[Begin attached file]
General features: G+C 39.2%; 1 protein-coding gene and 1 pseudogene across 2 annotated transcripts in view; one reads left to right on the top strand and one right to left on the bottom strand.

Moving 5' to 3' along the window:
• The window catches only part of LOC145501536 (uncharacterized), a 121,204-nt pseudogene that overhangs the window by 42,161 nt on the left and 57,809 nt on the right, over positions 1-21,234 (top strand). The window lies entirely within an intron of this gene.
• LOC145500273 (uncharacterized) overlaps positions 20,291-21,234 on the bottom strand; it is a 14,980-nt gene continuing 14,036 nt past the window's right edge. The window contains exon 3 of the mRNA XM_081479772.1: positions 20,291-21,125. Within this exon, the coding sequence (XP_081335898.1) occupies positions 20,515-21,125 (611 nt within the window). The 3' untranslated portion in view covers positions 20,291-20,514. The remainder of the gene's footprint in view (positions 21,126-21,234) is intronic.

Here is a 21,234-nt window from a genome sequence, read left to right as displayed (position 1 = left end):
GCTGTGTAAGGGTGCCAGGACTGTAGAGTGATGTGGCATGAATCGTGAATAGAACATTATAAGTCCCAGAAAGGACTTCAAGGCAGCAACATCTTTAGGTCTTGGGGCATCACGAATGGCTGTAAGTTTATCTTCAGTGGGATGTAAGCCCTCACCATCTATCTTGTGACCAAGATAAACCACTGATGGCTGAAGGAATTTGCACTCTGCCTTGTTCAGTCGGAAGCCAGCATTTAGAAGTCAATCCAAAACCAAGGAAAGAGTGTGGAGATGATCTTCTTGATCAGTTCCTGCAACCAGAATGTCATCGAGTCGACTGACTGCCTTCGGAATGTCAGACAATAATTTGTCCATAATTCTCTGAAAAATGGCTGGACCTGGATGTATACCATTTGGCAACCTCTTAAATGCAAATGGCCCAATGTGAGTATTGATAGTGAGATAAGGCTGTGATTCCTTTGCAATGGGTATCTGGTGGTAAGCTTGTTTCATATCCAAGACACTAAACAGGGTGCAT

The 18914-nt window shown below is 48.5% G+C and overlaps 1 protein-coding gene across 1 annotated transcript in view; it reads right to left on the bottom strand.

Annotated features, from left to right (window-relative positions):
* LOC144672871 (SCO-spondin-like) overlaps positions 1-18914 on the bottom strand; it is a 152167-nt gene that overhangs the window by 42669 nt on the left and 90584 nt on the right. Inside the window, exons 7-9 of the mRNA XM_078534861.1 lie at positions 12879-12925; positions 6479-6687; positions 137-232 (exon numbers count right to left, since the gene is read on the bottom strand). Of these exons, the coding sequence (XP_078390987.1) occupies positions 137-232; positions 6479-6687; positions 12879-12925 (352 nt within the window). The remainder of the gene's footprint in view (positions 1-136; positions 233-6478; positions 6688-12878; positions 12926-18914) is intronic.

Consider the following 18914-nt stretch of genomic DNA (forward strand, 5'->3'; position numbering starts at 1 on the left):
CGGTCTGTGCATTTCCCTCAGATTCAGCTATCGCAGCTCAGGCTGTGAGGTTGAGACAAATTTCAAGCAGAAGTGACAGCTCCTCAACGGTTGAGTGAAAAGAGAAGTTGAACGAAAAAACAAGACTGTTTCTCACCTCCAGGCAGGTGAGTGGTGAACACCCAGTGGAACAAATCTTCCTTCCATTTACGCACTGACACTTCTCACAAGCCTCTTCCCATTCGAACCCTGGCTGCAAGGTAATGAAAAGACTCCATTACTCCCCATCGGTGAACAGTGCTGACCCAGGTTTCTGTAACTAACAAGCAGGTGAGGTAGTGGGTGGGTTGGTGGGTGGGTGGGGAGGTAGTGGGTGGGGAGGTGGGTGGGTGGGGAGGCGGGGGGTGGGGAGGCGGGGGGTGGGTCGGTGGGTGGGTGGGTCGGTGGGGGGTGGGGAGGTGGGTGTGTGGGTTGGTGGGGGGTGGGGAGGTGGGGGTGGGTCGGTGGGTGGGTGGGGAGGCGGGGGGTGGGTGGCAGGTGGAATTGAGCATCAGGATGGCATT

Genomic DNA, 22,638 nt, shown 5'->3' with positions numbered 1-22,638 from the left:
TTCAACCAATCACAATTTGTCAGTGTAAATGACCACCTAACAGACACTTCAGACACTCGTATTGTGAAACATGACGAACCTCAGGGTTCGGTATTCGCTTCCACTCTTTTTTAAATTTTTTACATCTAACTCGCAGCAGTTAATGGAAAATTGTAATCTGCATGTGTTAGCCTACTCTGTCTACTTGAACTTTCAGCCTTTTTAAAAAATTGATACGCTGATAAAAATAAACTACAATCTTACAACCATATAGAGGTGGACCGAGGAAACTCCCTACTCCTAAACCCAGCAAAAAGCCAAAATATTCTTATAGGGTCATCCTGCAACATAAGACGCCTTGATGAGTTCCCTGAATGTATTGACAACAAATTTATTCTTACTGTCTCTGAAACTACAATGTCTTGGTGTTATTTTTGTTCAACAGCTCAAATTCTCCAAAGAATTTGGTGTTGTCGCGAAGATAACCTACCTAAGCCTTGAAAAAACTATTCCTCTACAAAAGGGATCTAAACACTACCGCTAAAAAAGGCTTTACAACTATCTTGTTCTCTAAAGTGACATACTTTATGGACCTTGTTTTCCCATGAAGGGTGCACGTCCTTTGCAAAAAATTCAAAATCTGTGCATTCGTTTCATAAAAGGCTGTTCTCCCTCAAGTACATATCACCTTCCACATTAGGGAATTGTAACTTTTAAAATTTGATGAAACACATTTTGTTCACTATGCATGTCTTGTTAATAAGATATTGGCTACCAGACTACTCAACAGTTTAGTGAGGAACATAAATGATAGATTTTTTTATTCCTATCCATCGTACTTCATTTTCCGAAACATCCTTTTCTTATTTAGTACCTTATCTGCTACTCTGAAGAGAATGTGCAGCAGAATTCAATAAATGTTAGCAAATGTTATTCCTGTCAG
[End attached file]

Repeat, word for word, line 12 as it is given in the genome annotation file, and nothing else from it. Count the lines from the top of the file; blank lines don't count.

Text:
Genomic DNA, 22,638 nt, shown 5'->3' with positions numbered 1-22,638 from the left: